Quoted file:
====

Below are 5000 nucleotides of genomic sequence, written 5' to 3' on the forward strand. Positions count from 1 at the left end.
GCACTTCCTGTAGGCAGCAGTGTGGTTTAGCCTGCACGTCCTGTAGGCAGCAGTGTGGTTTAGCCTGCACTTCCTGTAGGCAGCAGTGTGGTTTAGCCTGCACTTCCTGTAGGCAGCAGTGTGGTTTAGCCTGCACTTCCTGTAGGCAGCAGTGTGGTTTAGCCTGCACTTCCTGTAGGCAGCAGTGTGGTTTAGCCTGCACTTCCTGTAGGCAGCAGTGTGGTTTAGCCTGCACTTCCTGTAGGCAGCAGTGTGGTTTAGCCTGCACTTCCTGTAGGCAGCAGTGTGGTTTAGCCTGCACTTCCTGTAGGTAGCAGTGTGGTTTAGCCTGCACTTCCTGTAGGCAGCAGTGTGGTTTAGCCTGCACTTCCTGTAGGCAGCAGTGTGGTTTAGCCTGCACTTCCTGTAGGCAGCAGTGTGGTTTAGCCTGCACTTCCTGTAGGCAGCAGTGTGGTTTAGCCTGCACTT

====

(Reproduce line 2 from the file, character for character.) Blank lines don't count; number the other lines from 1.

GCACTTCCTGTAGGCAGCAGTGTGGTTTAGCCTGCACGTCCTGTAGGCAGCAGTGTGGTTTAGCCTGCACTTCCTGTAGGCAGCAGTGTGGTTTAGCCTGCACTTCCTGTAGGCAGCAGTGTGGTTTAGCCTGCACTTCCTGTAGGCAGCAGTGTGGTTTAGCCTGCACTTCCTGTAGGCAGCAGTGTGGTTTAGCCTGCACTTCCTGTAGGCAGCAGTGTGGTTTAGCCTGCACTTCCTGTAGGCAGCAGTGTGGTTTAGCCTGCACTTCCTGTAGGCAGCAGTGTGGTTTAGCCTGCACTTCCTGTAGGTAGCAGTGTGGTTTAGCCTGCACTTCCTGTAGGCAGCAGTGTGGTTTAGCCTGCACTTCCTGTAGGCAGCAGTGTGGTTTAGCCTGCACTTCCTGTAGGCAGCAGTGTGGTTTAGCCTGCACTTCCTGTAGGCAGCAGTGTGGTTTAGCCTGCACTT